Henry Nakayama, who is unceremoniously returned to his family in the middle of the night, seems to speak in nothing but these kinds of declamatory statements. Made paranoid and old before his time by his experience being abused by the military, he goes full-on stock character by saying things like “I sacrificed so much for you, and this is how you repay me?” Worse, he underlines the entire nature of this subgenre of horror like he’s delivering a book report when he tells his wife that her ofuda talisman “may protect us from spirits, but not from human evil.” Oh, is that what this series is about? Good thing a character is here to explain the premise of the show!
Sadly, the scenes centered on the supernatural are even weaker than average, both in terms of dialogue and delivering actual scares (with a couple of exceptions). When Mrs. Nakayama discovers the sad little garden they’ve been tending has yielded a single pepper, she exclaims “A sign of life! Always a good omen!” as if we couldn’t figure out the latter from the former. Any guesses as to whether there’s a worm waiting for her when she bites into it?
Chester, meanwhile, spends much of the episode asking people if he thinks Luz’s accidental fall was no accident, on account of unexplained strong gusts of wind. It’s about as creepy as it sounds, which is not very. And the final scene, in which Luz is tended to by a mysterious midwife who turns out to be Yuko the evil spirit, is the least surprising surprise reveal I’ve seen this year.
But Yuko does have something going for her: a great gross-out scene. Based on her exchange with blind Mr. Furuya, it sure seems like she is a vengeful spirit, paying Furuya back for some unspoken nighttime incident in his past. He’s already been established as violent towards women, so it isn’t too hard to guess what that incident may have been.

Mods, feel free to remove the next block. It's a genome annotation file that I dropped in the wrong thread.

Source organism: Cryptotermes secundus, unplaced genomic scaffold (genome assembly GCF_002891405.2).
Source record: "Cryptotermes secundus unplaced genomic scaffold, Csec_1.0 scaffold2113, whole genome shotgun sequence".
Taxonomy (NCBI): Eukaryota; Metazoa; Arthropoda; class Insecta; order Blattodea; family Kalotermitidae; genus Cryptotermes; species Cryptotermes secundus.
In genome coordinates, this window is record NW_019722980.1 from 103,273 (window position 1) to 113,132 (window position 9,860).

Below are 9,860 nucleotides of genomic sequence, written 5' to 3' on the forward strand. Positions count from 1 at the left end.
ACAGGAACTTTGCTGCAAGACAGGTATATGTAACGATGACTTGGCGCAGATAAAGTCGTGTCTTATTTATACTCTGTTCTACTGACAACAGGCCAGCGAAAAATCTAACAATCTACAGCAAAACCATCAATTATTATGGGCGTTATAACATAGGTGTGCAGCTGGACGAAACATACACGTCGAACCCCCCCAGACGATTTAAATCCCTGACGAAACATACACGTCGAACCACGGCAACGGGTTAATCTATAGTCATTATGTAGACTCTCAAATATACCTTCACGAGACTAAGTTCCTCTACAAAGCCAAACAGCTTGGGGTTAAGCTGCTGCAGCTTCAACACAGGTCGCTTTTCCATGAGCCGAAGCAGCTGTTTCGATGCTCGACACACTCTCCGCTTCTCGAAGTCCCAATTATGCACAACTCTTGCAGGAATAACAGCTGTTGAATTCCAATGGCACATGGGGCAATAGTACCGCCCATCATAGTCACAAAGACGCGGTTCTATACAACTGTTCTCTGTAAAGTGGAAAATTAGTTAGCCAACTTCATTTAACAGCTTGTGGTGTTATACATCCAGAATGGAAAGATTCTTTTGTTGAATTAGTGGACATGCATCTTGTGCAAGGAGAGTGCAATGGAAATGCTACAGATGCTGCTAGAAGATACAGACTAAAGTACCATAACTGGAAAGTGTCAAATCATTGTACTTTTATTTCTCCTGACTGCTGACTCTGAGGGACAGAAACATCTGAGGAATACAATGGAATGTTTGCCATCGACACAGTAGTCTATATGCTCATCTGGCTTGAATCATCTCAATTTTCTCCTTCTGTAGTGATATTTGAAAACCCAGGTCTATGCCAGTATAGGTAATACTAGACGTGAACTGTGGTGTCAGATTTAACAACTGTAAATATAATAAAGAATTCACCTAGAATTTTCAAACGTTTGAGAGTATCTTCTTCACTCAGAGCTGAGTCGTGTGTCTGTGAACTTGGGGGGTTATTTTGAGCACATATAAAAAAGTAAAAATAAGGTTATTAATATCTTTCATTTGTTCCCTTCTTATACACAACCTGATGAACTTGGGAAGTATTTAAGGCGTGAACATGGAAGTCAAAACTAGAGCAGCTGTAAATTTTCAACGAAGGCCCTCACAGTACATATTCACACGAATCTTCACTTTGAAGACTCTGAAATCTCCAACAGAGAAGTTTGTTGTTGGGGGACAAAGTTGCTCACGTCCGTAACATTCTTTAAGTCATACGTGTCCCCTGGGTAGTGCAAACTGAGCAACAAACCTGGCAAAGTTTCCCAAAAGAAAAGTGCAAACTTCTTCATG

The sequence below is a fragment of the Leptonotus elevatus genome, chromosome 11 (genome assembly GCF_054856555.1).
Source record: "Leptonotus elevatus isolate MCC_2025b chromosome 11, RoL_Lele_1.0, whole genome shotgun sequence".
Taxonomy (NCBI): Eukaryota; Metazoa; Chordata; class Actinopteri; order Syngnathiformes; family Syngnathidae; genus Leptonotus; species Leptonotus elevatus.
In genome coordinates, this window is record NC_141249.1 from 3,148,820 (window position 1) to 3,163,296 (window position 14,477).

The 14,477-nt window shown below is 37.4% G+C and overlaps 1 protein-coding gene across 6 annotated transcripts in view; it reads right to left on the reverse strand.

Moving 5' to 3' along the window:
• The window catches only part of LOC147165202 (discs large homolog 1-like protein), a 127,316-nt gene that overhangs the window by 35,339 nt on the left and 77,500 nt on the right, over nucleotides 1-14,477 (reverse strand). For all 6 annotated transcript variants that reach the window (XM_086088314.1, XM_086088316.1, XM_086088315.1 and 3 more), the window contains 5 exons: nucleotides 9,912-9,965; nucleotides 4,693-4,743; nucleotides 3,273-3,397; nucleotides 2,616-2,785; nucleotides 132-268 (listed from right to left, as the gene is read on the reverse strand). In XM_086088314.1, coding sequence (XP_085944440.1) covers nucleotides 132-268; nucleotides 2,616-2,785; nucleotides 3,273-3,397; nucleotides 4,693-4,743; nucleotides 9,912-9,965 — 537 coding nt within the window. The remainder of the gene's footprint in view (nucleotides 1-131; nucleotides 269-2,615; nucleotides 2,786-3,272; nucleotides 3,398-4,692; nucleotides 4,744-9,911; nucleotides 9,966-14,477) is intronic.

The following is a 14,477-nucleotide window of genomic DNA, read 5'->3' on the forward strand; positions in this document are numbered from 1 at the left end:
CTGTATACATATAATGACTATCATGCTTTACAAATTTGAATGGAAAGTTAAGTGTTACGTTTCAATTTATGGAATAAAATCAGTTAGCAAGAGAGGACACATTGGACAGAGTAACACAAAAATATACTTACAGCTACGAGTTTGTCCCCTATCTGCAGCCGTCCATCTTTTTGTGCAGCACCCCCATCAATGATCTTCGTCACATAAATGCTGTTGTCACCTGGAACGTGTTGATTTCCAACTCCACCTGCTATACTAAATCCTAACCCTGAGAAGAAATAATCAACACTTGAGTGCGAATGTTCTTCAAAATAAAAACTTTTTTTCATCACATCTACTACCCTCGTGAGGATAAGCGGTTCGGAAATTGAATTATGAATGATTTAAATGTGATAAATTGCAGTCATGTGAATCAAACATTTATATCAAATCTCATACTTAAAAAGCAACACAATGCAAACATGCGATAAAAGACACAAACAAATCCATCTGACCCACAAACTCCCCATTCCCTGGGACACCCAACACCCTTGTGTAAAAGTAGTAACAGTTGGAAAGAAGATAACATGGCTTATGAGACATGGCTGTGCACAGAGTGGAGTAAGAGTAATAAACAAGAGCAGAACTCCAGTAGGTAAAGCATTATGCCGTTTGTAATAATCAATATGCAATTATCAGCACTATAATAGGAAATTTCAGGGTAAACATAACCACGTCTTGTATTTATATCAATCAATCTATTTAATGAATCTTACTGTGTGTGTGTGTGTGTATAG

And man, her payback is something to behold. Not content with blinding him by forcing him to stare into the sun, and additionally unsatisfied with driving him to nearly choke his own son to death, she has him dragged out into the woods by a mind-controlled soldier, then bites off his tongue, leaving him to choke to death on his own blood. It’s the first time since the season-opening hair-stick-through-the-ear gag that one of the show’s horror scenes has actually been horrifying. Here’s hoping for more where that came from, messed up as it sounds.
- C. Thomas Howell appears as a garrulous member of the military brass, and boy, he sure aged into his handsome, weatherbeaten old man phase beautifully, huh? He looks like he could understudy for Sam Elliott now.
- Chester’s departure does provide the women who love him with some nice grace notes. The night before he leaves, he and Luz slow dance to distant music; as he’s preparing to go, they exchange a windswept kiss before his mother clips some of his hair just in case he’s unable to return for a proper burial should he die in combat.
- A more thoughtful show could probably mine more out of Luz, a native Spanish speaker who’s now learning her third language and culture, than making her merely the butt of insults about her unwed pregnancy. If anything she’s even more concerned than Chester, and it’s a waste of a character with perhaps the most complex backstory of any of them.